Assuming favorable wifi conditions I think Stephen Danley will be live-streaming a different event from Cherry Hill – today at 3pm (details to come). But I also wanted to flag this for you, tonight also Cherry Hill. New Jersey Institute for Social Justice and partners will host a community forum at the Unitarian Universalist Church there, on the growing movement to restore voting rights to people in prison, on parole, and on probation for a felony.
This follows the introduction of a bill [S2100 / A3456] sponsored by senators Ronald Rice & Sandra Cunningham and assemblywomen Shavonda Sumter & Cleopatra Tucker, to restore voting rights to people on parole, on probation, and in prison. New Jersey currently denies the right to vote to more than 94,000 people with criminal convictions—more than the total population of Trenton. The effort to change this is endorsed by over 90 organizations, along with the mayors of Newark, Hoboken, Jersey City, Plainfield, and Bloomfield.
“The right to vote is the purest expression of democracy, and no one in a democracy should ever lose that power. Some rights are too important to take away from citizens, and voting is one of them. New Jersey has the worst Black-white disparity in incarceration rates, making it all the more problematic to use the criminal justice system as a tool for determining whether citizens can have a voice in civic life. We need to end the undemocratic practice of stripping people of their right to vote, and we need to end it now.” – ACLU-NJ Exec Dir Amol Sinha
Community Forum on the Movement to Restore Voting Rights to People on Parole, on Probation, and in Prison
When: Tonight, Thursday, April 5 at 7:00 PM
Where: Unitarian Universalist Church of Cherry Hill – 401 N. Kings Highway in Cherry Hill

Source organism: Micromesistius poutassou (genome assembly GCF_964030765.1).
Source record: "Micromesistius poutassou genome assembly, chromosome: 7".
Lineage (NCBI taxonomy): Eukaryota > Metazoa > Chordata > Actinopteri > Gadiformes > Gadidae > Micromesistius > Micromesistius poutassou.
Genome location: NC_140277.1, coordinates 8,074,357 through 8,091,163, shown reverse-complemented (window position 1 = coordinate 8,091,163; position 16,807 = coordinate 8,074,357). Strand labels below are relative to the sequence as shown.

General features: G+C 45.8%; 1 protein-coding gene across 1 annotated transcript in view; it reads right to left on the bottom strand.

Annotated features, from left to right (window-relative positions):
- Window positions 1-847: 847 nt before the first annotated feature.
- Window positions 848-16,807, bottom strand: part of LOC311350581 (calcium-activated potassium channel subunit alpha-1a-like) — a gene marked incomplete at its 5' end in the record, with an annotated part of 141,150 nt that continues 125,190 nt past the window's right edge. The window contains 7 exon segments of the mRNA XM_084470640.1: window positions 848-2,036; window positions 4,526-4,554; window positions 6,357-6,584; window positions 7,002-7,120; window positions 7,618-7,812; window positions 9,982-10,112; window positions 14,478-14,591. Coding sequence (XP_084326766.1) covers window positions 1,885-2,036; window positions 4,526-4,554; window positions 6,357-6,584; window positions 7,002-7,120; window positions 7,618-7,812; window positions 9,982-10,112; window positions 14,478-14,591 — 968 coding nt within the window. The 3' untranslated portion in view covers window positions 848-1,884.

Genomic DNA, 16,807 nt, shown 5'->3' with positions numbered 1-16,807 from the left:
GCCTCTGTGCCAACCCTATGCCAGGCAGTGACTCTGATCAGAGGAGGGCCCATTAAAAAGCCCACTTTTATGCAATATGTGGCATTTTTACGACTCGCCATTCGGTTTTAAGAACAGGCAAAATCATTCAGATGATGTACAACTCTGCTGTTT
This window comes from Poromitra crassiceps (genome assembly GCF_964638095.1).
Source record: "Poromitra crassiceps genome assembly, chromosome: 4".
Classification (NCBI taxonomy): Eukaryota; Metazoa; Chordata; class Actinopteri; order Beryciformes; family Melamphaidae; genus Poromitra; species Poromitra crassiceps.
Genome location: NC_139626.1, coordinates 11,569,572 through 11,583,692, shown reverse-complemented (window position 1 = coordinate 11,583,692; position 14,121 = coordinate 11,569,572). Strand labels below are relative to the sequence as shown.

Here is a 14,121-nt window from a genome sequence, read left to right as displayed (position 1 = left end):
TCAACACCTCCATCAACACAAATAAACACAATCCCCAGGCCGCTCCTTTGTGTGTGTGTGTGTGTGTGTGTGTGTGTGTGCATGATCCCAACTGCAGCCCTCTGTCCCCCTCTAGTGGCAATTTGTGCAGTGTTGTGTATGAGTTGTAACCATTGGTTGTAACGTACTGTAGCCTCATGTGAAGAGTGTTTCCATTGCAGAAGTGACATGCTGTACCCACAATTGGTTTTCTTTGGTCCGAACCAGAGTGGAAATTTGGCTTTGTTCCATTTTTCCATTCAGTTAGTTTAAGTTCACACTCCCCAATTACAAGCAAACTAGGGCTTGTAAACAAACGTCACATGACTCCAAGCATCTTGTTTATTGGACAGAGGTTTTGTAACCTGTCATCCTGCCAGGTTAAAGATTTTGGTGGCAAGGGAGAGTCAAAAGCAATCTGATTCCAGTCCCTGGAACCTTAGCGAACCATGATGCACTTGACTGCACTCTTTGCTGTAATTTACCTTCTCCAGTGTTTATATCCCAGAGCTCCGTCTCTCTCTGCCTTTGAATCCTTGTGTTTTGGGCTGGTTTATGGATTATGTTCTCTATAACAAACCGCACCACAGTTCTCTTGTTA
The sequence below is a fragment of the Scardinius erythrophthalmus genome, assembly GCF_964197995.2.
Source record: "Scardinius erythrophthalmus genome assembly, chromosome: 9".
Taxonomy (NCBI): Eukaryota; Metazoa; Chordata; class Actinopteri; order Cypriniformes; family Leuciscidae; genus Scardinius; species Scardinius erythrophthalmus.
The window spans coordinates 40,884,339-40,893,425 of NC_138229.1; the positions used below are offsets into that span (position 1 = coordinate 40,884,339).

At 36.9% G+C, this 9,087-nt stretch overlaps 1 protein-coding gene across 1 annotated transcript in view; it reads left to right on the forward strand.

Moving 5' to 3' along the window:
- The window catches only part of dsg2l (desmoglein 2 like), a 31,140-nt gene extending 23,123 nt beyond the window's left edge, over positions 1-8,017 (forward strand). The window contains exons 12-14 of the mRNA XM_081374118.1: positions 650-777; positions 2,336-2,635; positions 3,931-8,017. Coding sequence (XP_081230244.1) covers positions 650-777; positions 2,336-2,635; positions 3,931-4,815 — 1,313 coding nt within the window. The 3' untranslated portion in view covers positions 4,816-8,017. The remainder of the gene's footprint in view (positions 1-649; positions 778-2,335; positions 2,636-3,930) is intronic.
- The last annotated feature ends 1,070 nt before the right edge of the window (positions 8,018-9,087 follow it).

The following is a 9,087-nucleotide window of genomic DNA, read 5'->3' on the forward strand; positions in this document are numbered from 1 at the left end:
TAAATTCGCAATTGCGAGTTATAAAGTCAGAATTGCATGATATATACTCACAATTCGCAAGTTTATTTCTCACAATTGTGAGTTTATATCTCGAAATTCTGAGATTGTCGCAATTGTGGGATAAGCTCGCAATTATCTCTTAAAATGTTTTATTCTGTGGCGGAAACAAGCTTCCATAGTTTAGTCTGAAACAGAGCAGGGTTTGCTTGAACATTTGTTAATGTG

Speakers: Assemblyman Arthur Barclay; Institute President and CEO Ryan Haygood; Judge Karen Williams, U.S. Magistrate Judge for the District of New Jersey; Patricia McKernan, Chief Operating Officer of Volunteers of America Delaware Valley and President of the Reentry Coalition of NJ; Ronald Pierce, Rutgers student and Institute intern who is currently denied the right to vote; Michael Coley, Heart-to-Heart; Pastor Kenneth Scott, St. James Apostolic Temple – Camden
“As a result of racial disparities throughout the criminal justice system, half of those denied the right to vote are Black, even though Black people make up only 15 percent of the state’s total population. To erase this moral stain on our democracy, New Jersey must restore the right to vote to people on probation, on parole, and in prison.” – Ryan P. Haygood, Institute President and CEO
“All citizens deserve the right to vote. People who have been incarcerated should not be deprived the fundamental right of participation in our democracy. Our system demands that all people are represented and be allowed to decide who our elected officials are. Voting is a basic freedom for which patriots for hundreds of years have given their lives.”
– Rohn Hein, Co-Chair of UU Faith Action NJ Criminal Justice Task Force, a co-sponsor
According to the Institute’s report, We Are 1844 No More: Let Us Vote, New Jersey enacted its first broad ban on voting by people with criminal convictions in 1844, the same year it adopted a state constitution that restricted voting to white men and a time when slavery was still legal here. “Nearly 175 years later, New Jersey continues to deny voting rights to people with criminal convictions,” says Institute Associate Counsel Scott Novakowski, primary author of the report. “If we agree that voting is a fundamental right, as the U.S. Supreme Court has repeatedly affirmed, then there is simply no legitimate reason to deny that right. We do not deny people in prison the right to practice their religion. Why would we deny them the right to vote?”
Event sponsors: ACLU of New Jersey*, the Cherry Hill African American Civic Association, the League of Women Voters of New Jersey, the New Jersey Institute for Social Justice, NAACP New Jersey State Conference, the Reentry Coalition of New Jersey, Rutgers Law School, the Rutgers Chapter of the National Lawyers Guild, Unitarian Universalist Church of Cherry Hill, UU Faith Action NJ Criminal Justice Task Force, and Volunteers of America Delaware Valley
* A member of my household is an ACLU-NJ board member. I’d be writing about this even if he wasn’t.